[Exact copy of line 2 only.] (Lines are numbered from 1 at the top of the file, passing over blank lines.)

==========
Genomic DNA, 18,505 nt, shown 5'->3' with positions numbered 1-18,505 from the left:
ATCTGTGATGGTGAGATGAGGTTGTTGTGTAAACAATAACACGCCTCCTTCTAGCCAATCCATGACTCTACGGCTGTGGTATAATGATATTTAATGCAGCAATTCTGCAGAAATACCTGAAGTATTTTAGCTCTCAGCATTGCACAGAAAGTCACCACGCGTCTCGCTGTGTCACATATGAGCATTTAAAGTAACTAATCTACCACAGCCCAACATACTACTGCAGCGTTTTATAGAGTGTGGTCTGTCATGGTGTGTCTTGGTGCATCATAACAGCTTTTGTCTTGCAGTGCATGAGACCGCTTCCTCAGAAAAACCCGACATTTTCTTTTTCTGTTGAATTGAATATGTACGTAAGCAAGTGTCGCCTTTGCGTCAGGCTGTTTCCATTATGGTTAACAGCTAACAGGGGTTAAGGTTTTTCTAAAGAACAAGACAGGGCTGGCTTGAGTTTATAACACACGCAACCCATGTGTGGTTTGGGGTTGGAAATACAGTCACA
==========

ATCTGTGATGGTGAGATGAGGTTGTTGTGTAAACAATAACACGCCTCCTTCTAGCCAATCCATGACTCTACGGCTGTGGTATAATGATATTTAATGCAGCAATTCTGCAGAAATACCTGAAGTATTTTAGCTCTCAGCATTGCACAGAAAGTCACCACGCGTCTCGCTGTGTCACATATGAGCATTTAAAGTAACTAATCTACCACAGCCCAACATACTACTGCAGCGTTTTATAGAGTGTGGTCTGTCATGGTGTGTCTTGGTGCATCATAACAGCTTTTGTCTTGCAGTGCATGAGACCGCTTCCTCAGAAAAACCCGACATTTTCTTTTTCTGTTGAATTGAATATGTACGTAAGCAAGTGTCGCCTTTGCGTCAGGCTGTTTCCATTATGGTTAACAGCTAACAGGGGTTAAGGTTTTTCTAAAGAACAAGACAGGGCTGGCTTGAGTTTATAACACACGCAACCCATGTGTGGTTTGGGGTTGGAAATACAGTCACA